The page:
Grateful for Some Normalcy, I Think

The kids get to go back to school full-time in my county and play sports, and we get to watched them play, too, with some restrictions like social distancing and wearing masks. I feel so thankful for being able to do these things especially when some counties only a few miles away from us are not able to.

However, like every fall, due to the change in schedule from basically no schedule during the summer to now carpools and sporting events and small talk with other parents and loud gyms and small group social events, my anxiety is very high.

I take a lot of breaks at home, try not to schedule too many things on the same day, know that the high school sporting season only lasts a short time, although then club season begins! Take my antianxiety medicine when needed, get plenty of sleep – I need 11-12 hours a night to feel good mentally. Physically I don’t need that much sleep but mentally I do. I feel like that is weird. Drink plenty of water. I don’t exercise no matter how much people advise it it just isn’t part of who I am. I will go for walks in the evenings if it’s nice out several times a month but nothing on a regular basis. I also have a few hobbies I like to do that distract me from my anxiety.

How is life in the year of covid-19 going for you right now? How do you cope with your anxiety?

Having ADHD and No Motivation

My ADHD (attention deficit hyperactivity disorder) is making it hard for me to even begin to write this article. I feel overwhelmed and unorganized. In general, I want to write regular blog posts, however, the sustained effort it takes to do so is something that is hard to come by due to my ADHD.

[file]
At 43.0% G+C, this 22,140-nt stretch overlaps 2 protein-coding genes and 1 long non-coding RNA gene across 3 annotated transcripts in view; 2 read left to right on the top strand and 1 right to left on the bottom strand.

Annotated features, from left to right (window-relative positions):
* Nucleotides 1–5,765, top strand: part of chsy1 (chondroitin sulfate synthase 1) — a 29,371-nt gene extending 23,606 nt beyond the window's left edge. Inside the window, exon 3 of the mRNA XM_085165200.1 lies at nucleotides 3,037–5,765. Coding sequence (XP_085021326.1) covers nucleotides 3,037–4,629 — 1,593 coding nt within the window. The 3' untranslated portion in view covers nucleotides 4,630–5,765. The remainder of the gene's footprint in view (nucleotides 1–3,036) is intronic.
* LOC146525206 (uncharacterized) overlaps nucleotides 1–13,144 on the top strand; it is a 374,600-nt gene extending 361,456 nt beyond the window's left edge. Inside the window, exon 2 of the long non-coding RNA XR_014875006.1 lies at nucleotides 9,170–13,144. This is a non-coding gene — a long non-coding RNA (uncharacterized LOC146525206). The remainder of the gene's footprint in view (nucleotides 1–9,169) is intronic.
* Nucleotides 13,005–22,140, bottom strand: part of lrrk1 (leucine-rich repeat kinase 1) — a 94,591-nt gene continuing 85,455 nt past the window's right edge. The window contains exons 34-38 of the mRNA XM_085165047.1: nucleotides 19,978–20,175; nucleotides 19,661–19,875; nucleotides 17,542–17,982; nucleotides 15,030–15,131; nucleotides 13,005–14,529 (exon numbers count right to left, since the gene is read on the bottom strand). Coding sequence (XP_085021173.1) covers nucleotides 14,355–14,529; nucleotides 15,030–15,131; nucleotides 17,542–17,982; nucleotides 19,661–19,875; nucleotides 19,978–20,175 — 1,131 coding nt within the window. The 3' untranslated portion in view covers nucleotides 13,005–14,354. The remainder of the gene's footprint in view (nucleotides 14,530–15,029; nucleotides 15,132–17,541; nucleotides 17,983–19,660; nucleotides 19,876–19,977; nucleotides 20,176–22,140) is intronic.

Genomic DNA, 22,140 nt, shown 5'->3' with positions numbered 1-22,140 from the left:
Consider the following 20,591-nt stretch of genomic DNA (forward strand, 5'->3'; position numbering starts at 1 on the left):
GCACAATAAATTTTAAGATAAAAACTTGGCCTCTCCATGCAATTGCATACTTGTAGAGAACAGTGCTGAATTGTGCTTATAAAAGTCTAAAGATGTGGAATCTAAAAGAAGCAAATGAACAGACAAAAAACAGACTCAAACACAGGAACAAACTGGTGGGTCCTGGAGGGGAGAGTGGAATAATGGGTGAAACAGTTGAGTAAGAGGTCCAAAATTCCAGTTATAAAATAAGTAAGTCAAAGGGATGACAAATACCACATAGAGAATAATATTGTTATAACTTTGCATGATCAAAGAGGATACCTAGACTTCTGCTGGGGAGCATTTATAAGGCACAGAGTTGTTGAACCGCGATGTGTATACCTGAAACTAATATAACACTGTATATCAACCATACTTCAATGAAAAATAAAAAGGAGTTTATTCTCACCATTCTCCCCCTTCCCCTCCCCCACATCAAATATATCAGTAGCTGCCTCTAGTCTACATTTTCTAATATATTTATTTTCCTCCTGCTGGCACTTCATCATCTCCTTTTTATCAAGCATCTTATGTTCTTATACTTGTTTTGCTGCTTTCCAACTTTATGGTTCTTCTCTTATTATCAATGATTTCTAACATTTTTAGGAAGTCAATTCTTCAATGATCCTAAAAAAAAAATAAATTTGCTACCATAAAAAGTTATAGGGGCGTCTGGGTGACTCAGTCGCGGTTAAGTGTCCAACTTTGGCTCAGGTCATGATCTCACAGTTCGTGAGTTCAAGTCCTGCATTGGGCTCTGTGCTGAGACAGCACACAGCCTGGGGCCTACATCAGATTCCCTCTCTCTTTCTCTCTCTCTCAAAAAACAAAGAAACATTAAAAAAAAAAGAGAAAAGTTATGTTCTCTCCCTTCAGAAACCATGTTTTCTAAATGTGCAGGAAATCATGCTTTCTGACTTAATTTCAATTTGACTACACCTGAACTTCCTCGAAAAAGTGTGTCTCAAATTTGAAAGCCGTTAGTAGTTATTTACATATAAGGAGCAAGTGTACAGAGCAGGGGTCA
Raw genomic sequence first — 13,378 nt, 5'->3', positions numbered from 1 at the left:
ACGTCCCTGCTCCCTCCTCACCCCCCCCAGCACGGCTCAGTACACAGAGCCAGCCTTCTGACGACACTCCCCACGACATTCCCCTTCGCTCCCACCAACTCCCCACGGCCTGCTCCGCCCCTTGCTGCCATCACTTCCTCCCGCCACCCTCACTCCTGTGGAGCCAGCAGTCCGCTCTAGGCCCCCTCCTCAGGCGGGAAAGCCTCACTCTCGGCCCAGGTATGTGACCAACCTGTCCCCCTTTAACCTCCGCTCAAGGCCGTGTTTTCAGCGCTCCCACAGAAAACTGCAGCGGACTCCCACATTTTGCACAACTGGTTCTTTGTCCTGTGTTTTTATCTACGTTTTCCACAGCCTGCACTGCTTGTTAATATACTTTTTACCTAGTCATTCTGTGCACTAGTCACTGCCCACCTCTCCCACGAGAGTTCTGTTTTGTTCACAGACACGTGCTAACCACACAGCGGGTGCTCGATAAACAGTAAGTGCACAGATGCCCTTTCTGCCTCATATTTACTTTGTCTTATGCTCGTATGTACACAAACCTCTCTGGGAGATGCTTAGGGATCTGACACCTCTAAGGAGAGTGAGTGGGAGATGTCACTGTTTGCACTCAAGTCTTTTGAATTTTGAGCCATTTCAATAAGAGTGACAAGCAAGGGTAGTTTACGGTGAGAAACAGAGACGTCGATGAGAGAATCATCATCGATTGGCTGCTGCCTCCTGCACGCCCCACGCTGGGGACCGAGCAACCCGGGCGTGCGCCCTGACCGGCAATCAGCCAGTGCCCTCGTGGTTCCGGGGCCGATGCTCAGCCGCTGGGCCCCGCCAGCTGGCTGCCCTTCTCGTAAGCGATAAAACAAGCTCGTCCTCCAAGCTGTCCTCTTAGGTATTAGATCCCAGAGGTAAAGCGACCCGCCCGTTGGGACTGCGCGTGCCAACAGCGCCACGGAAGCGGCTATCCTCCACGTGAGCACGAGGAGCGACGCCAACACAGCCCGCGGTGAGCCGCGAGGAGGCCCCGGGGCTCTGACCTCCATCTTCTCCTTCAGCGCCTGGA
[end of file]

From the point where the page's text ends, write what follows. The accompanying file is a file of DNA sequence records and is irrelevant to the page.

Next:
There are other tasks around the house I need to do that are repetitive and boring, such as chores, that I struggle with immensely due to ADHD. The best way I found to do these is to do one or two a day in small bursts of time. Unfortunately, the whole house may never be clean all at the same time, but at least each part is getting cleaned on a regular basis.

Other projects sit untouched, such as hobbies and crafts. I try to do them when I get a surge of motivation, but when I don’t for a long while I just make sure I am using positive self talk, telling myself it is no big deal if these things do not get done.

Exercising is another task I have problems sticking with because it bores the heck out of me. Again, I just try not to talk negatively to myself about slacking in this area of my life, telling myself that I am doing the best I can within the limitations I have due the the mental illnesses (I also have bipolar disorder) I deal with.

How do you cope with lack of motivation to do the things you want to?

Serotonin: What Is It and How To Get It Naturally

Serotonin is a neurotransmitter in the brain that is related to depression. It is thought that those with depression are lacking in serotonin. Some antidepressant medications block the reuptake of serotonin leaving more available for use by the brain, thereby decreasing depression symptoms or so the theory goes.